DHAKA, Bangladesh, Oct 14, (AP): A small party led by a prominent Bangladeshi lawyer on Saturday forged a new alliance with the country’s main opposition party that could be seen as a boost against Prime Minister Sheikh Hasina’s government ahead of national elections due in December.
Kamal Hossain announced at a news conference in Bangladesh’s capital that he was building the alliance with the Bangladesh Nationalist Party led by former Prime Minister Khaleda Zia, who is serving a prison sentence for a corruption conviction.
Top leaders from Zia’s party and leaders from two smaller parties were present during Hossain’s announcement of the National Unity Front. Zia is an archrival of Hasina who seeks to return to power for a third time amid opposition allegations that the next elections could be rigged unless a nonparty election-time caretaker government is in place.
Zia’s elder son, who is the heir apparent, was recently convicted of conspiracy over a grisly grenade attack on a political rally in 2004 and was sentenced to life in prison. The son, Tarique Rahman, lives in London and would be arrested if he returned to Bangladesh. Meanwhile, an influential body of newspaper editors in Bangladesh on Saturday criticized the government for a new digital security law that they say will stifle constitutionally protected freedom of speech and curtail press freedom.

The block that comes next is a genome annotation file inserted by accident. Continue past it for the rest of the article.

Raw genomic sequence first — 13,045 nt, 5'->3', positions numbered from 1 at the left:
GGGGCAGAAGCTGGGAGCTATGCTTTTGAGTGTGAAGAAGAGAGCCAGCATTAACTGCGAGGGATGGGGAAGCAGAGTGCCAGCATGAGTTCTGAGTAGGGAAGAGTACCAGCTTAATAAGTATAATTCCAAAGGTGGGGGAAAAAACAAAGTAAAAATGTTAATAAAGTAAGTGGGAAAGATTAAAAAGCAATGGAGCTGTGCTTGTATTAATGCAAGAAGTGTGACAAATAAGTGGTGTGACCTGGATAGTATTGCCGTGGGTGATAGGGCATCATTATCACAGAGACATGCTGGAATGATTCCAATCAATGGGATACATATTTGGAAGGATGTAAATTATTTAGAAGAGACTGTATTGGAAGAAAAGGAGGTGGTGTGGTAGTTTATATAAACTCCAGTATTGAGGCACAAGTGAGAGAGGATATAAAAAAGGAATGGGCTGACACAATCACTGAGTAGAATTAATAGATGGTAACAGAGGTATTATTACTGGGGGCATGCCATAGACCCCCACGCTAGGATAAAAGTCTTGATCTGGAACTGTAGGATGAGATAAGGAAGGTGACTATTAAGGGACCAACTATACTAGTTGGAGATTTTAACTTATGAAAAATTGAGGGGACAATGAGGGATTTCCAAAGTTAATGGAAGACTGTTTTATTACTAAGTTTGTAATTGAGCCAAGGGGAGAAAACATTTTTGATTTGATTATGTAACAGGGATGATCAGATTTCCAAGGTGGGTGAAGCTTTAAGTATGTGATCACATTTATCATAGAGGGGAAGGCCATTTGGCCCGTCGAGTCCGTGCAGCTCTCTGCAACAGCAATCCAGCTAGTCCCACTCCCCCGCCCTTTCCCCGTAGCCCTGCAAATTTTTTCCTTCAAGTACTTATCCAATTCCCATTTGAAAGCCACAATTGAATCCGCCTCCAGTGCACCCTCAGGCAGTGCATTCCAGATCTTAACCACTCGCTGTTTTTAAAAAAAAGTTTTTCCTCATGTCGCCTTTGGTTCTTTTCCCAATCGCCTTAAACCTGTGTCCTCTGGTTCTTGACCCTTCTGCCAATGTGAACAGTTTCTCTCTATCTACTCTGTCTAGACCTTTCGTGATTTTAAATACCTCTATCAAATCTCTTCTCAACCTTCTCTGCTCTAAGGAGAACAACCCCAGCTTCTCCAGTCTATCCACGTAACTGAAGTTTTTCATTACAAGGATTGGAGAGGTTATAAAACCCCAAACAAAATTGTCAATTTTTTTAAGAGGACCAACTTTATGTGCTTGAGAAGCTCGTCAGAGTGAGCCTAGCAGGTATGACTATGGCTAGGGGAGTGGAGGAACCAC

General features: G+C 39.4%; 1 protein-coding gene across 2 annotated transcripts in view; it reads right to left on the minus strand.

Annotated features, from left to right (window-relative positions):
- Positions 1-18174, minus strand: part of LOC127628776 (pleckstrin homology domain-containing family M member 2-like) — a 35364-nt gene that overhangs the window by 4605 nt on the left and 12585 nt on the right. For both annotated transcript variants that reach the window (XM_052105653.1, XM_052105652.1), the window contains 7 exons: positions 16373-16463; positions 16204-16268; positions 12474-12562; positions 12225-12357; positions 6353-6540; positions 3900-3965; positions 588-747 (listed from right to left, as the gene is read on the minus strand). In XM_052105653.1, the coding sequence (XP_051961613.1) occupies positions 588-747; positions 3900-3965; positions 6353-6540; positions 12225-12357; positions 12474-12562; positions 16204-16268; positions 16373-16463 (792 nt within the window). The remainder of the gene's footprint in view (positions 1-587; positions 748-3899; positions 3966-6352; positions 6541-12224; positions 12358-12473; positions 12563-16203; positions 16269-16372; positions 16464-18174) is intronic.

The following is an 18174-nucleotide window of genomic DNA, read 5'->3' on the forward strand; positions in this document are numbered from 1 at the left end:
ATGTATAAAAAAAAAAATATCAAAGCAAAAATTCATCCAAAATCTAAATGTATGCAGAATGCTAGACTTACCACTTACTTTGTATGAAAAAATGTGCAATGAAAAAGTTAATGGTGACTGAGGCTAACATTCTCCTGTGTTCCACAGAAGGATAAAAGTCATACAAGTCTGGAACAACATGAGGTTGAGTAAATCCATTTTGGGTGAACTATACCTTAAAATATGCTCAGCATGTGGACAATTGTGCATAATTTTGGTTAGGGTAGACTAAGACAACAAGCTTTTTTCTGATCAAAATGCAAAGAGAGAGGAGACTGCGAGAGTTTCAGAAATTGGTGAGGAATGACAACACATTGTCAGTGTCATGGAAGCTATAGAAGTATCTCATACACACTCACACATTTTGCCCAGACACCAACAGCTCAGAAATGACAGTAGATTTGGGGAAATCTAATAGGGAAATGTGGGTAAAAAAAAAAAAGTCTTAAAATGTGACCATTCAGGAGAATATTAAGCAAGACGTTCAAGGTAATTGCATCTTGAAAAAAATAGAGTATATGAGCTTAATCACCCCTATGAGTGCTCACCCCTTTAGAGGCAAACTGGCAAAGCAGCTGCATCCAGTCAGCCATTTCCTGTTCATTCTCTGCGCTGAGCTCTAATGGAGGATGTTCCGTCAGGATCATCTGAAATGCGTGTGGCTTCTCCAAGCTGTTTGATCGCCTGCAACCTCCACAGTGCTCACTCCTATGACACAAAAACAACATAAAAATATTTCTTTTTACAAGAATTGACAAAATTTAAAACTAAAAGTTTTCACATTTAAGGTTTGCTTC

Members of the Editors’ Council told a news conference in the nation’s capital, Dhaka, that they were not pleased that the bill was made a law despite their objections. President Abdul Hamid approved the bill, known as the Digital Security Act, despite promises by three Cabinet ministers and an adviser to Prime Minister Sheikh Hasina that they would address the journalists’ concerns about some disputed provisions. Shyamal Dutt, editor of the Bhorer Kagoj daily, said protesters would form a human chain in Dhaka on Monday to demand changes to the law.
The Editors’ Council had postponed a street protest last month after the country’s information minister said officials would look into the journalists’ concerns. “There is a Parliament session soon. We hope they will keep their promises and change some provisions,” Dutt said at Saturday’s news conference. “Our points are very clear, but they did not keep their promises.” Talking to The Associated Press after the news conference, Dutt said that the council was not against any cyber security law, but that keeping any ambiguities in the law that would hurt press freedom is not acceptable.